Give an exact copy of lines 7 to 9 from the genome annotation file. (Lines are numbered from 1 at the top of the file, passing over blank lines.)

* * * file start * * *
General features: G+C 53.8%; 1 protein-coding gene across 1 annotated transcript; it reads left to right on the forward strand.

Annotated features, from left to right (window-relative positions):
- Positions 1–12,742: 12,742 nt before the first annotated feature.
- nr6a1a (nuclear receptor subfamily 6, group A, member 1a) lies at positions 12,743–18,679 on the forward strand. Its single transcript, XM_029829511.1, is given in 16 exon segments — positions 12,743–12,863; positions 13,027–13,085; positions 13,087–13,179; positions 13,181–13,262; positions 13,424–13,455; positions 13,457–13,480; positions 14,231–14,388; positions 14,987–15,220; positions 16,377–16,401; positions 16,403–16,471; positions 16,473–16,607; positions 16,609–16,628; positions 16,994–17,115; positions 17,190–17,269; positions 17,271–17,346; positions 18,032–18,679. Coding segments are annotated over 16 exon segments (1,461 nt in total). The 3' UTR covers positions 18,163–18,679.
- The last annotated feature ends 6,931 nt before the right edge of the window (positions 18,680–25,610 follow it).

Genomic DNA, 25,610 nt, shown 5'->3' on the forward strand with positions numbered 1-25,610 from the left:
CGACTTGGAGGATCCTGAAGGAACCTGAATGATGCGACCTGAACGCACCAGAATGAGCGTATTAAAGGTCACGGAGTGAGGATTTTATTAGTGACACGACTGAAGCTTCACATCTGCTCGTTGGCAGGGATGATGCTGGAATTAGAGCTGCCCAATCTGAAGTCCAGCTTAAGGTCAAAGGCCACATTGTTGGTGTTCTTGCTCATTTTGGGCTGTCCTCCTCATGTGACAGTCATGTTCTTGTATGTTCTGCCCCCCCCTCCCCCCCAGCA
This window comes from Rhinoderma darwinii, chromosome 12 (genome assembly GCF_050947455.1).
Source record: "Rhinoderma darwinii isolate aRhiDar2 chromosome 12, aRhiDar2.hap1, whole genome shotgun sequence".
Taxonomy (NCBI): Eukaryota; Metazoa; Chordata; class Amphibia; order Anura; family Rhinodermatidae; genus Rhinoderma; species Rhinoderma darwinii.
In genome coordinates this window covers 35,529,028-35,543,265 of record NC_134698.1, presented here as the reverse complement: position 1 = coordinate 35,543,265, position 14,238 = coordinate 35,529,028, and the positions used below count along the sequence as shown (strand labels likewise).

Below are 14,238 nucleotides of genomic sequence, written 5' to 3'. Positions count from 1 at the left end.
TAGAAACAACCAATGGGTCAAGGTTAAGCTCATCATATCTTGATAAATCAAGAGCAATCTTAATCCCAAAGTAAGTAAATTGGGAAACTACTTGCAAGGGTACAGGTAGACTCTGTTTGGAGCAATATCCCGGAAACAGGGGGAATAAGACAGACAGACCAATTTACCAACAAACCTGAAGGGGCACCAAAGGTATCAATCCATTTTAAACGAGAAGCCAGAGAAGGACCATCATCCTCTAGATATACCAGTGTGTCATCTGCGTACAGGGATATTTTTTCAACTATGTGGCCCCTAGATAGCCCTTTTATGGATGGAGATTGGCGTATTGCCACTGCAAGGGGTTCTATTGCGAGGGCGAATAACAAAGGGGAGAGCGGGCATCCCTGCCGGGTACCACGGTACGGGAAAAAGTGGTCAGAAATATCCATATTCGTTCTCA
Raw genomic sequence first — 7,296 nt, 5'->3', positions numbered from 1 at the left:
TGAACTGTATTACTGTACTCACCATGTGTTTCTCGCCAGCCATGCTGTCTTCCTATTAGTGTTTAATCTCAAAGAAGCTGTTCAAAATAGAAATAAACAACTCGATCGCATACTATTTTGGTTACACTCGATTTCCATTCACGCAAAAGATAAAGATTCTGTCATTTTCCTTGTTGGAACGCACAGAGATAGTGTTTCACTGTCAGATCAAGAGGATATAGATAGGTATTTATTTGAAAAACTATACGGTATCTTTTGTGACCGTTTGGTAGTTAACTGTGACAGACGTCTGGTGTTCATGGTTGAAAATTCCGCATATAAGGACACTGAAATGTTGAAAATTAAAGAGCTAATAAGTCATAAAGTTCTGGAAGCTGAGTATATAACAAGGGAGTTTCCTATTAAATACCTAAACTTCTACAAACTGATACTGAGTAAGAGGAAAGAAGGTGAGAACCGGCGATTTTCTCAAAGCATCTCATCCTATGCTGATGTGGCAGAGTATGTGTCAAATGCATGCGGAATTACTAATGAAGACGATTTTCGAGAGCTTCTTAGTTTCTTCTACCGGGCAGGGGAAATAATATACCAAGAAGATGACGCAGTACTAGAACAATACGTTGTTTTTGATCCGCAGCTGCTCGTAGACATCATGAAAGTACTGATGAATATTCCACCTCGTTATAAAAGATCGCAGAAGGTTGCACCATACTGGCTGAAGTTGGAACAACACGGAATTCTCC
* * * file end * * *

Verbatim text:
CGACTTGGAGGATCCTGAAGGAACCTGAATGATGCGACCTGAACGCACCAGAATGAGCGTATTAAAGGTCACGGAGTGAGGATTTTATTAGTGACACGACTGAAGCTTCACATCTGCTCGTTGGCAGGGATGATGCTGGAATTAGAGCTGCCCAATCTGAAGTCCAGCTTAAGGTCAAAGGCCACATTGTTGGTGTTCTTGCTCATTTTGGGCTGTCCTCCTCATGTGACAGTCATGTTCTTGTATGTTCTGCCCCCCCCTCCCCCCCAGCA
This window comes from Rhinoderma darwinii, chromosome 12 (genome assembly GCF_050947455.1).
Source record: "Rhinoderma darwinii isolate aRhiDar2 chromosome 12, aRhiDar2.hap1, whole genome shotgun sequence".